AssessmentsAcute respiratory distress syndrome
Acute respiratory distress syndrome
USMLE® Step 1 style questions USMLE
USMLE® Step 2 style questions USMLE
A 45-year-old woman is brought to the emergency department because of upper abdominal pain. She has nausea, vomiting, and anorexia. Medical history is contributory for gallstones. Patient's BMI is 39 kg/m2. Her temperature is 38°C (100.4°F), pulse is 107/min, respirations are 31/min, and blood pressure is 85/65 mm Hg. Physical examination shows an ecchymotic discoloration over the flanks. Alkaline phosphatase and serum lipase are both elevated. Which of the following is most likely an associated complication of this patient's condition?
Content Reviewers:Vincent Waldman, PhD
Acute Respiratory Distress Syndrome, or ARDS, is exactly what it sounds like.
‘Acute’ means that it happens rapidly.
‘Respiratory distress’ means that a person becomes unable to breathe and oxygenate their blood, and ‘syndrome’ means that it is a group of symptoms that may be caused by any number of underlying conditions.
Air enters the lungs through a series of airways that branch and narrow until they end in clusters of alveoli, which look kinda like a bunch of grapes.
The alveoli are covered in nets of capillaries that allow gas exchange into and out of the blood.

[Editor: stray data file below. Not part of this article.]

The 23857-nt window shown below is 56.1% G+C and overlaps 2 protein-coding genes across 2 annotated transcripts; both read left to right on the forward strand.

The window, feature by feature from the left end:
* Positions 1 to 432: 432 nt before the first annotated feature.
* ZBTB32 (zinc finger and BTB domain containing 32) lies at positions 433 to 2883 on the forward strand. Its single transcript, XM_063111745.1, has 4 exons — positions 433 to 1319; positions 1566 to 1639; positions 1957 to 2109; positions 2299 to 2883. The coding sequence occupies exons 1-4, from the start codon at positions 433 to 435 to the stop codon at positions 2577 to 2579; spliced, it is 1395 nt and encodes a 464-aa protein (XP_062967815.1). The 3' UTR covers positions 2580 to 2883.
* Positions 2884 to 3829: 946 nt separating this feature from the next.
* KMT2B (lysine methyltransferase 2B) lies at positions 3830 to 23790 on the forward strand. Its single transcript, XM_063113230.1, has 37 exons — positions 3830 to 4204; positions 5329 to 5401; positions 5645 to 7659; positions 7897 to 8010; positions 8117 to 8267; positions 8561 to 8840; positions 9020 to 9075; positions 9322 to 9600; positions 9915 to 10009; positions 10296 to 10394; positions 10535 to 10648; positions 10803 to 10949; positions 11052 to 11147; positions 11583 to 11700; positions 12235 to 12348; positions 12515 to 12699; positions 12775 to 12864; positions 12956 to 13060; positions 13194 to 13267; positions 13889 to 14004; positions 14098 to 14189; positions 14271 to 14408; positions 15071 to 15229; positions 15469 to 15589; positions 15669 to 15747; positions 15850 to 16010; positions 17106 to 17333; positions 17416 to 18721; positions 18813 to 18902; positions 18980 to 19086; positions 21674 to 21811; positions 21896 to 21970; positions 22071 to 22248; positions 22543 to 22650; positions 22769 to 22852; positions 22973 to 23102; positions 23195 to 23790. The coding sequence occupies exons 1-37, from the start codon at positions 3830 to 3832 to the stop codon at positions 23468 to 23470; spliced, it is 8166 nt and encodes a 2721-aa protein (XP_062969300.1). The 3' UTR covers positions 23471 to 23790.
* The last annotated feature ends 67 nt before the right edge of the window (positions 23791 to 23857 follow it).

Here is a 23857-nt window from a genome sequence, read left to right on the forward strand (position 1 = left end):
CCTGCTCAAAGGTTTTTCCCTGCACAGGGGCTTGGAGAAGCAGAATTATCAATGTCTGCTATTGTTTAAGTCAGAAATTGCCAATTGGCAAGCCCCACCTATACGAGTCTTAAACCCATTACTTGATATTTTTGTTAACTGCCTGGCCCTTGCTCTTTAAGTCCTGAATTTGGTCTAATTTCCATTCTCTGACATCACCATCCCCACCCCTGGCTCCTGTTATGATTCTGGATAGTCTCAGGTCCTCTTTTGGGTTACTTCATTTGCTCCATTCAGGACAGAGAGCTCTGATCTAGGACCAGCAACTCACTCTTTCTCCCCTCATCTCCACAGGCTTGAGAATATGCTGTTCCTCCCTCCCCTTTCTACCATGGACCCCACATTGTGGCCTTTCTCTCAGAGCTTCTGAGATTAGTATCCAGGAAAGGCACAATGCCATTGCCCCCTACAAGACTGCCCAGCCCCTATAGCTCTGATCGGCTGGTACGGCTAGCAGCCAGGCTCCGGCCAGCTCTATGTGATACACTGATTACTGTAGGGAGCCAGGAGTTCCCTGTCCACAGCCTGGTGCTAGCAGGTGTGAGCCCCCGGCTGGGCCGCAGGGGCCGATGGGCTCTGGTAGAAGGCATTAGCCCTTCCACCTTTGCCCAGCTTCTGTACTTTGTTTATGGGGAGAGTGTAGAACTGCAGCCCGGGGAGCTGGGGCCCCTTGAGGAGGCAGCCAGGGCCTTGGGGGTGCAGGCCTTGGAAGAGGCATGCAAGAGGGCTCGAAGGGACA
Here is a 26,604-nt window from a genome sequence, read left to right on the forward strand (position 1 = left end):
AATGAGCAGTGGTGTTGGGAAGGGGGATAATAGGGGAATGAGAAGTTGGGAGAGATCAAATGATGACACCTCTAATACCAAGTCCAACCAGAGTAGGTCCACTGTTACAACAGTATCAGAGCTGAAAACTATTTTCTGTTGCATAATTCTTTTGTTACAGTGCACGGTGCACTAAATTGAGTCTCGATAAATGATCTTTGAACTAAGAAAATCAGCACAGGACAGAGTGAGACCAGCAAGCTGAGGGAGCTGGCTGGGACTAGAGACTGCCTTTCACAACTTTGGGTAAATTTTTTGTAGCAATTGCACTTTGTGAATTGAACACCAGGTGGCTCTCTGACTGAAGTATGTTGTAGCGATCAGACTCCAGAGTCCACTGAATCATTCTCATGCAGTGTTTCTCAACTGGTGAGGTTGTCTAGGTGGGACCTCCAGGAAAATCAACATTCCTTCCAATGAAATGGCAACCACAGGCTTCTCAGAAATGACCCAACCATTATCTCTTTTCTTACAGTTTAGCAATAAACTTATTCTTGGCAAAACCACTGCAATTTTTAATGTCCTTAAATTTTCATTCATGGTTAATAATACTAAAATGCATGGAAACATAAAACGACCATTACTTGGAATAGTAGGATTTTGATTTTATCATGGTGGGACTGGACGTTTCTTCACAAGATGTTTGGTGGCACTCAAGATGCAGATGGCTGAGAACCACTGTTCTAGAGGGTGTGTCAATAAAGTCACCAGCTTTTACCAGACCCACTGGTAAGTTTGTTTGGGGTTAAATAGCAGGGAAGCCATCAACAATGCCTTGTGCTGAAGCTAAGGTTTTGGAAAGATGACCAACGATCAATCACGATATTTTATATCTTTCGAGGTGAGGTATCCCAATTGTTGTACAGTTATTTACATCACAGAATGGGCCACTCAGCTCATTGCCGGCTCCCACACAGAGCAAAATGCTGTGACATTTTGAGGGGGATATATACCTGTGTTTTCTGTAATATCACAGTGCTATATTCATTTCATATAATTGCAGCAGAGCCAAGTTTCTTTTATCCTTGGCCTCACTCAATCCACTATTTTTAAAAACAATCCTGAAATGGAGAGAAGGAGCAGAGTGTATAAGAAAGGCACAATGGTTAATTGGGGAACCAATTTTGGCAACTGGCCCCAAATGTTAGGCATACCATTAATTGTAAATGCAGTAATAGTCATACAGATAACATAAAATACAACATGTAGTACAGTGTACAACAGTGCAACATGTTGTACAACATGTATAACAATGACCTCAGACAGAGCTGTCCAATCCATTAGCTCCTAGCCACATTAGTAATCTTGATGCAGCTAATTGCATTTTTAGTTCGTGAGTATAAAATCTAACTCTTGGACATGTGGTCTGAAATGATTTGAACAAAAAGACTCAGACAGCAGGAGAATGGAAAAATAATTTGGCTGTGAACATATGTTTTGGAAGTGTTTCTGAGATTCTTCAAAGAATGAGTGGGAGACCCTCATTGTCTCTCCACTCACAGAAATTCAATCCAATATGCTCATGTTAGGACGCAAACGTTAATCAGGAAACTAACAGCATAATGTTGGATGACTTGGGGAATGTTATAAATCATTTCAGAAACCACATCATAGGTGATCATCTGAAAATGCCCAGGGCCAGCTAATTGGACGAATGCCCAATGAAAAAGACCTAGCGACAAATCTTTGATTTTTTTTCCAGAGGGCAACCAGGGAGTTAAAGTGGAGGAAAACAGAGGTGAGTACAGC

Gas exchange happens efficiently between alveoli and capillaries because each of their walls is only one cell thick!
Capillaries are lined with a single layer of endothelial cells and alveoli are lined with a single layer of epithelial cells.
These cell layers are fused to one another by the basement membrane and surrounding the alveoli and blood vessels is connective tissue made up of mostly proteins and water - in a space called the interstitial space.
The alveolar epithelial cells—called pneumocytes—come in two types.
The vast majority are type I pneumocytes, which are thin and have a large surface area, a shape that allows oxygen and carbon dioxide to pass through them easily.
There are also type II pneumocytes scattered around which are smaller and thicker, and are important because they make surfactant, an oily secretion that coats the alveoli.
The alveoli are so tiny that their walls end up being really close together.
Surface tension from water molecules lining the alveolar walls can easily attract one another, and pull the walls together, making the alveoli collapse.
Surfactant contains various phospholipids and is a bit like a droplet of oil that coats the inside of the alveoli, blocking the surface tension, so that the alveoli stay open.
In addition to the pneumocytes, there are alveolar macrophages, which a